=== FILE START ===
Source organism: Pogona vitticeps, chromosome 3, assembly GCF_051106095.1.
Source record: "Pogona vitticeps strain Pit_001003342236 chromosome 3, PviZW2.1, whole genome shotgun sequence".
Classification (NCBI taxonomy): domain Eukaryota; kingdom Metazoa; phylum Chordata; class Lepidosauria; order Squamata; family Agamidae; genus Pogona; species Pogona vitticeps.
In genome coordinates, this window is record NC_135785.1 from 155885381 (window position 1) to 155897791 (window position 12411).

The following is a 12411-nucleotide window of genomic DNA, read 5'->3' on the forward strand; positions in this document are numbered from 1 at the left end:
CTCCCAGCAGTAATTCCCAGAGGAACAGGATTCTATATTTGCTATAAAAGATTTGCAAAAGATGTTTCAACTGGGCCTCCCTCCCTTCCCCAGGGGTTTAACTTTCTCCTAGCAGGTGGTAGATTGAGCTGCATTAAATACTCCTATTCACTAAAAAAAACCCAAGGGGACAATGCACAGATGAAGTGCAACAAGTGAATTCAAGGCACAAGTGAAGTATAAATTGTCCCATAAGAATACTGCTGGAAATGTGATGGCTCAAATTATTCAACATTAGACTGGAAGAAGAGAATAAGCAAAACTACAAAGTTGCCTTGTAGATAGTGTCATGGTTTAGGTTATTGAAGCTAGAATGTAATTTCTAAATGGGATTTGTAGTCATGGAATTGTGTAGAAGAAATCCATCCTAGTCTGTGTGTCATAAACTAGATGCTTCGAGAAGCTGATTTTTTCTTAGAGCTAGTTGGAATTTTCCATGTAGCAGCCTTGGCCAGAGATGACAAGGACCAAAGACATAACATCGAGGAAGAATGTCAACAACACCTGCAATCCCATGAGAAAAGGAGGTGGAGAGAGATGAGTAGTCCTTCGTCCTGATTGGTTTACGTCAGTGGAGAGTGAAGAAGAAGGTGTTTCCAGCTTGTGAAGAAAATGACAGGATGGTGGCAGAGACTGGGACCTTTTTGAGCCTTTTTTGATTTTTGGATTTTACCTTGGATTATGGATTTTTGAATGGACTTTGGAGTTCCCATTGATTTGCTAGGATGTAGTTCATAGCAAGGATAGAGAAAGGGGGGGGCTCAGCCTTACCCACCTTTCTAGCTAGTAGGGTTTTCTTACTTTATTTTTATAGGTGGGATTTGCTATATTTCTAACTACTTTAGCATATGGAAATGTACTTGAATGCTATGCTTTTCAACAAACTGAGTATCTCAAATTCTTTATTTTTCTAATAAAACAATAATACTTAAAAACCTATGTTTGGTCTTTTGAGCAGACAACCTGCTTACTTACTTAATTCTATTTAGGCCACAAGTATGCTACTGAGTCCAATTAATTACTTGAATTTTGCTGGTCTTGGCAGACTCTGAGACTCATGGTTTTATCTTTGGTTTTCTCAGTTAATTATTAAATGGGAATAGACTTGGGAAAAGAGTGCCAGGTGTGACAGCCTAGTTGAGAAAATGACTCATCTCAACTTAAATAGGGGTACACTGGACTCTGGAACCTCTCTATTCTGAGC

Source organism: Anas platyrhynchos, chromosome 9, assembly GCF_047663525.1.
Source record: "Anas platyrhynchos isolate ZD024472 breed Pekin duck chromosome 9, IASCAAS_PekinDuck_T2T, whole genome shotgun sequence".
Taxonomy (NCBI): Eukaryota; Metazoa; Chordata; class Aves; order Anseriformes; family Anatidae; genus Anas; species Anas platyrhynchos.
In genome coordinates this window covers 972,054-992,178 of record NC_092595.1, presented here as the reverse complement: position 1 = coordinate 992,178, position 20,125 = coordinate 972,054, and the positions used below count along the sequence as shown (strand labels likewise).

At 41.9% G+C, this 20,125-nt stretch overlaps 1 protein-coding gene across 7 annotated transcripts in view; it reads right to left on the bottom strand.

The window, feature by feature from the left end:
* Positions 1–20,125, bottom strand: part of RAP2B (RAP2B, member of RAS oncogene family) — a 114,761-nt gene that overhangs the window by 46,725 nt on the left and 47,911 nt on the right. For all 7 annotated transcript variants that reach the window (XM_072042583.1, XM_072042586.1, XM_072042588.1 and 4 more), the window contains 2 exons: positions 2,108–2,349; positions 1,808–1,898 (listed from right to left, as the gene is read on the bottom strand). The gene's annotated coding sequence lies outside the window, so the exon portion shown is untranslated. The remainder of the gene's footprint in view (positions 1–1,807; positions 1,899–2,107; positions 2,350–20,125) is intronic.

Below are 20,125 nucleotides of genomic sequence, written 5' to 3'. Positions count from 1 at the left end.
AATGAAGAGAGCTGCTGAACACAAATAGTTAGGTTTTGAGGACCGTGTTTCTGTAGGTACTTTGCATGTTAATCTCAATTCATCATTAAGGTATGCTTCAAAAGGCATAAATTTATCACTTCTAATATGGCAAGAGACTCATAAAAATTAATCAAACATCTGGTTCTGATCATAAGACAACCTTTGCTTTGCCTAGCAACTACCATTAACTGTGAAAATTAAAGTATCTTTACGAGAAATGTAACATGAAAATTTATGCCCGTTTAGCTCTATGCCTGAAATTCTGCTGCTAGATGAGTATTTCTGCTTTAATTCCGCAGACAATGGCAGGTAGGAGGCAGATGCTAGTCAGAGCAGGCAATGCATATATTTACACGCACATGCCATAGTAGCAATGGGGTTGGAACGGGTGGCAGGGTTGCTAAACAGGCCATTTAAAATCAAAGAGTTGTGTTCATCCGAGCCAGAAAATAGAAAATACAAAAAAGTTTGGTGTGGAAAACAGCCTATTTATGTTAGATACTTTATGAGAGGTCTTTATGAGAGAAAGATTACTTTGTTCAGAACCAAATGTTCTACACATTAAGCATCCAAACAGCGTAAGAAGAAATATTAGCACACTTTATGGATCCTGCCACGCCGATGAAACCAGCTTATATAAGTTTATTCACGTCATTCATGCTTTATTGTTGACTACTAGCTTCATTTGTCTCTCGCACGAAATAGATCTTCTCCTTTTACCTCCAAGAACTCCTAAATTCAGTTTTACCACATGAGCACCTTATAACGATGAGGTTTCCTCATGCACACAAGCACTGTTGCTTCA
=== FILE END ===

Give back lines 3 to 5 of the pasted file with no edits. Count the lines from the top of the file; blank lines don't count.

Classification (NCBI taxonomy): domain Eukaryota; kingdom Metazoa; phylum Chordata; class Lepidosauria; order Squamata; family Agamidae; genus Pogona; species Pogona vitticeps.
In genome coordinates, this window is record NC_135785.1 from 155885381 (window position 1) to 155897791 (window position 12411).

The following is a 12411-nucleotide window of genomic DNA, read 5'->3' on the forward strand; positions in this document are numbered from 1 at the left end: